Each of you should look not only to your own interests, but also to the interests of others. Philippians 2:4
Recently I had the privilege of being one of first invitees to come back to my church after eleven weeks of “attending” on line. We are coming back in limited groups, different people each service for a while; those who aren’t there in person can still live stream on line.
As much as I wanted to charge full speed back into church life as I’d remembered it, there were certain rules to be followed now, and I dutifully took one last deep breath of fresh air before donning my face mask upon arrival.
Although we all wore the masks from the moment we left our cars, we could still recognize one another. (I resisted the urge to say, “Trick or treat!”) Walking up the steps to the church entrance, it felt like forever since we had been there, and at the same time it felt as though no time had passed at all.
There was no cluster of people around the table in the foyer that usually held the bulletins, and the coffee stations looked sad with hand sanitizer in lieu of their usual fare. We walked directly into the sanctuary and picked up sterile bulletins from where we sat down. Every other pew was blocked off, and seating was spaced with 6-foot gaps between families. People were discouraged from using the rest rooms, which were limited to just one person at a time.
Watching a service on line, I had always sung along at home with the “socially distanced” worship team appearing across the screen (four singers, a piano, and a couple of guitars). I had sung with gusto, filling my living room the best I could. But somehow my “joyful noise” had been lacking.
However, that night at church when the music started with about a third of the usual congregation, I was overjoyed to hear us all singing the familiar songs again. I was surprised at how well our voices carried through the masks, complete with four-part harmony, some of us with hands lifted toward heaven. It felt like being in God’s throne room. Although it wasn’t close to the experience we used to enjoy, it was such a blessing just to be together again that I had happy tears in my eyes. Later I heard the pastor get choked up, too, as he led us in prayer.
I remember reading somewhere that when people have been starving for extended periods of time, it is a very bad idea to gorge on food as soon as it’s available. It’s reportedly healthier – and I would think, more gratifying – to take a little at a time and savor each bite, while the stomach gets used to being fed again.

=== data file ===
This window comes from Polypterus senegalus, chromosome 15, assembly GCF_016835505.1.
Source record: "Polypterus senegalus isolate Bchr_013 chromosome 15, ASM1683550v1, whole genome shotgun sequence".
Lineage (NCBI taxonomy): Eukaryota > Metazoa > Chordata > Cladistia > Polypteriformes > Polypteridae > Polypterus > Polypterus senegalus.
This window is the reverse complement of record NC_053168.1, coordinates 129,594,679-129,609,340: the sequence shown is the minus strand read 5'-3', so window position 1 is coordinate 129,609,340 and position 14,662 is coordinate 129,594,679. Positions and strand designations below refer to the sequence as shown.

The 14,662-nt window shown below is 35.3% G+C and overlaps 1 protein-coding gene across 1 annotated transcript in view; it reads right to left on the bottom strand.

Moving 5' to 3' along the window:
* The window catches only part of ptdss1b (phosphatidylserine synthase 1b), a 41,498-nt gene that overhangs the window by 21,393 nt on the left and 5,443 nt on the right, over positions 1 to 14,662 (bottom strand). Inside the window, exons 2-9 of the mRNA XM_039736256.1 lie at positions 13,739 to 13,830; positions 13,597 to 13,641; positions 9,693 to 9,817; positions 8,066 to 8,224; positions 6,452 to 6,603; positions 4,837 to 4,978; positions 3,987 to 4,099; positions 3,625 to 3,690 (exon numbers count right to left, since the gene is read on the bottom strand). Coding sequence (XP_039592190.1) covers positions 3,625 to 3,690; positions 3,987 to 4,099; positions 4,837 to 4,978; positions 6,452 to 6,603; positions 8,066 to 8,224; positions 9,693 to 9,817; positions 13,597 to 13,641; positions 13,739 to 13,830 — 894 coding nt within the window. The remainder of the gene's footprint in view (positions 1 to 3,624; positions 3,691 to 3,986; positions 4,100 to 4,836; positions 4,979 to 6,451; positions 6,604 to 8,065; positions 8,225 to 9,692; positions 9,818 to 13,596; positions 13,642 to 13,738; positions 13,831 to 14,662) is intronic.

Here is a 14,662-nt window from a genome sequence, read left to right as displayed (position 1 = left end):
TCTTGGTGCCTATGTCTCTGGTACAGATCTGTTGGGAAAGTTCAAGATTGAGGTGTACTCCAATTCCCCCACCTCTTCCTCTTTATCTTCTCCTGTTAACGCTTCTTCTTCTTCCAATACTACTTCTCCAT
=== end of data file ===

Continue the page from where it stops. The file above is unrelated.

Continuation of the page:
Yes, I am REALLY looking forward to the day we can all gather again with no one left out, singing with smiles uncovered, enjoying hugs, hand-shakes, fist-bumps, high fives, whatever your thing is. We’ll “catch up” on one another’s lives over cups of coffee, while our children and grandchildren run around together, laughing and playing. We’ll lay hands on the sick and gather in small huddles to offer up impromptu prayers for one another. We’ll feast on the fellowship we’ve been missing during our times of isolation.
But for now, I’m happy to taste the morsels of joy I’ve missed so much – the smiling eyes peeking out from masked faces, familiar voices, and gestures of “virtual hugs” from friends long absent. I’m trying to exercise patience and savoring the moments as they come.
If we take our blessings back one at a time, we have a better chance to truly appreciate each one, not to mention showing respect and compassion for those whose fragile health might still be making them uneasy about rejoining the community.
The fact that there are different opinions about the closing down of our society has become painfully obvious. It seems some people with opposing viewpoints are at each other’s throats, one side accusing the other of not caring if they die of Covid, and the other accusing anyone who disagrees with them of not caring if they go bankrupt and die homeless on the street. (I’m about to take a break from social media. I need a breather.)
I would describe myself as neither a terrified recluse or a defiant protester. As a friend used to say, “I’m a staunch middle-of-the-roader.” I believe and hope that there is a way to gather safely, to be the much-needed support system for one another, while at the same time being respectful of those who are still frightened of the virus.
(Sometimes I feel like I’ve had it, and I want to scream at the Corona virus, like a child having a tantrum, “JUST LEAVE US ALONE!!!” But obviously if that strategy had had any chance of working, someone would have done it by now.)
So for now, we take back our privileges as they become available, savoring each one, each moment, as a gift from the Giver of Life. As we set aside our preferences to show consideration to the needs of others, we have an opportunity to grow in the “fruits of the Spirit,” such as patience and self control. With God’s help, we can benefit from the experience ourselves, as we can from every life experience when we give it to Him.
Prayer: Father in heaven, we confess that some of us get impatient with what we consider partial blessings. We long to get back to the full experience of fellowship with the Body of Christ. And yet we remember how Your Son Jesus suffered the separation from You as He hung on the cross to pay for our sins. Give us patience and a selfless, Christ-like attitude as we ease back into the blessed life we enjoyed and took for granted before – and may we never take it for granted again! In Jesus’ name, Amen.